Aircraft

Solar Impulse 2 completes first solar transatlantic flight

Solar Impulse 2 completes firs...
Solar Impulse 2 approaching touchdown in Seville
Solar Impulse 2 approaching touchdown in Seville
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Solar Impulse 2 approaching touchdown in Seville
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Solar Impulse 2 approaching touchdown in Seville
Bertrand Piccard and Andre Borschberg celebrate a successful crossing
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Bertrand Piccard and Andre Borschberg celebrate a successful crossing

Solar Impulse 2 has flown into the history books again as it completed the first solar-powered flight across the Atlantic. With Bertrand Piccard at the controls, the single-seater aircraft touched down in Seville, Spain, at 7:38 am local time – over 71 hours after it left JFK airport in New York. Covering a distance of 6,765 km (4,203 mi), this completes the 15th leg of the experimental aircraft's bid to be the first solar-powered aircraft to circumnavigate the world.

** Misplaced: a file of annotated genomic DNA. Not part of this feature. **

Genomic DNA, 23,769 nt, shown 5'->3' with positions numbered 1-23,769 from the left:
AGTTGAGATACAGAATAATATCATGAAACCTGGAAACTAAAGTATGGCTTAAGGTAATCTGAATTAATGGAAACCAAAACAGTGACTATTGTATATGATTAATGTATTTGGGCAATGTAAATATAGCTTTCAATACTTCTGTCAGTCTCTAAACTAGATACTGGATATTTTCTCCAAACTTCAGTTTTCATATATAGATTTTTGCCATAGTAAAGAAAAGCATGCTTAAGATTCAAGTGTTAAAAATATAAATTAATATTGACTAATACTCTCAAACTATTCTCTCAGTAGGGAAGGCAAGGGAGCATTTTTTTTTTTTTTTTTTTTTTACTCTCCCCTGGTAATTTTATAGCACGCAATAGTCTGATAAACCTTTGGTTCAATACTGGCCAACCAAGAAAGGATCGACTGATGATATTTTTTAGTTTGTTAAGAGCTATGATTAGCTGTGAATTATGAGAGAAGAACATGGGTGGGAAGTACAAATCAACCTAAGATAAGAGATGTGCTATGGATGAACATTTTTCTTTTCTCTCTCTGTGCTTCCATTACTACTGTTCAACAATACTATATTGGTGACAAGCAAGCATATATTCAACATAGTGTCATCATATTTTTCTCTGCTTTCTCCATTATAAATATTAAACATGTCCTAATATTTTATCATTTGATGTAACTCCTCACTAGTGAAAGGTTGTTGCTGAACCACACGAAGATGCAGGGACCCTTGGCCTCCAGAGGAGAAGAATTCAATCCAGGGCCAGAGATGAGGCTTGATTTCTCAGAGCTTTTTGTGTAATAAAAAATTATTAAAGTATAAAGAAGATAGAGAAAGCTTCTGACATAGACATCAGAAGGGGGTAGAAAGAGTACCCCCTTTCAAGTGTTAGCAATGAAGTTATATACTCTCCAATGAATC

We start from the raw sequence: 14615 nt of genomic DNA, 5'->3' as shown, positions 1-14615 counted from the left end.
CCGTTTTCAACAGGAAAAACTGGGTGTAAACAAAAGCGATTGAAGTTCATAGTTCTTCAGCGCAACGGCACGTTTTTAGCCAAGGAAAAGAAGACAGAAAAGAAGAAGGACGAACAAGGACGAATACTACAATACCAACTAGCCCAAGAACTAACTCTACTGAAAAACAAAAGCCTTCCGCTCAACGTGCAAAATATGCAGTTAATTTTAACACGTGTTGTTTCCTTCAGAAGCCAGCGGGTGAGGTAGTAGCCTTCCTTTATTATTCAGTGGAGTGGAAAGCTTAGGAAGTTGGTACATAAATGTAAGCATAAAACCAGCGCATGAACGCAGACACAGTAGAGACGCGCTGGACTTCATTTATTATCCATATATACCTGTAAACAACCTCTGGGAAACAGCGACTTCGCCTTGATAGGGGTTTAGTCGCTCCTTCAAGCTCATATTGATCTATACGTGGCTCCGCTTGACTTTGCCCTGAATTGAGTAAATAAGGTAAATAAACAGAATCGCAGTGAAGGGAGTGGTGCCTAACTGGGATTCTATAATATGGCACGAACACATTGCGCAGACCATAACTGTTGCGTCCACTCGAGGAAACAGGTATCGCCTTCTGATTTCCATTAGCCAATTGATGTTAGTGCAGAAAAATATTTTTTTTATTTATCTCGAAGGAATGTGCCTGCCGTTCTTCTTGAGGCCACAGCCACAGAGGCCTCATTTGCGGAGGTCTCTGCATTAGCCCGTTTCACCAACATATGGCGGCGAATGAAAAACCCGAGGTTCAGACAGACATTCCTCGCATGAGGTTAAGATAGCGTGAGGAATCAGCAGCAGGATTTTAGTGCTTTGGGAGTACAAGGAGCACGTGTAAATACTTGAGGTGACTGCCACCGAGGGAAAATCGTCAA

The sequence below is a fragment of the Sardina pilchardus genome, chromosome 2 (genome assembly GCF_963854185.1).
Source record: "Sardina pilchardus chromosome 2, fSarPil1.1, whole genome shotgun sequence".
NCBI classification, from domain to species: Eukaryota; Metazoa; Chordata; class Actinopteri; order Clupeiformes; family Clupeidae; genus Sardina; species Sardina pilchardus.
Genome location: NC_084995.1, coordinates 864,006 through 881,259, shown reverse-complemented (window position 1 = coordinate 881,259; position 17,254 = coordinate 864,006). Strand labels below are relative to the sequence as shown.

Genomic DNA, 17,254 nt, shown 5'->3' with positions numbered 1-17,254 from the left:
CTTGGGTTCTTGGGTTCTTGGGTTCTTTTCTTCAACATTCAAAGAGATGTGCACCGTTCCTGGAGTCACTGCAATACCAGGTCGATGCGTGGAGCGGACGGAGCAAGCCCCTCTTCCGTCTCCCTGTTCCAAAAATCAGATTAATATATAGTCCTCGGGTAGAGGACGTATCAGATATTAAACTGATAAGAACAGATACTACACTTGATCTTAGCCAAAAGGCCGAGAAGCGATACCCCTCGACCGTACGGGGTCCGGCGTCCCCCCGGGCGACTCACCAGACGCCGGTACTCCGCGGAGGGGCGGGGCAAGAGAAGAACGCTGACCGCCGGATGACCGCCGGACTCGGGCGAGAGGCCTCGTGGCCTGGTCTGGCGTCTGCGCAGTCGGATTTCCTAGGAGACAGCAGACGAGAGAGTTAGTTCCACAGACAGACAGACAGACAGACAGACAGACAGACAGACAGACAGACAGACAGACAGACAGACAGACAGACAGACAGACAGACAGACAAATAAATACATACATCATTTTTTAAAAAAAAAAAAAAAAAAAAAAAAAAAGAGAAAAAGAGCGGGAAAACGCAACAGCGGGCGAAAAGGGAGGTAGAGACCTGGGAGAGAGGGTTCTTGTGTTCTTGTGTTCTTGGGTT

According to Solar Impulse, the original plan was to echo the flight of Charles Lindbergh's historic first solo transatlantic flight in 1927 by landing in Paris, but bad weather over the French capital required diverting Solar Impulse 2 to Spain. As Piccard made his landing approach, the Spanish Air Force's Patrulla Águila display trailed the Spanish colors in smoke across the sky in congratulations.

Today's landing took 71 hours and 8 minutes after the aircraft left New York at 2:30 am (local) on June 20. The timing of the flight was forced by an approaching cold front, which could have delayed takeoff. The aircraft reached a maximum altitude of 28,000 ft (8,534 m) and managed an average speed of 59 mph (95 km/h).

"This flight symbolized the step from the old world to the new world; our future is clean and it starts now," Piccard said as he disembarked in Seville.

The next leg of the flight will continue on to the finish line in Abu Dhabi.

The video below recaps the transatlantic flight.

Source: Solar Impulse

Solar Impulse Airplane - Leg 15 - Flight New York to Seville

2 comments
watersworm
Congratulations SI, you did it, and better (or worse ?) than Jules Vernes' "Le tour du monde en 80 jours" (A travel around the World in 80 days), but that was written more than a century and half ago...
Catweazle
71 hours? Charles Lindbergh in Spirit of St. Louis did it in 33 hours 30 minutes in 1927. But I suppose that's progress for you.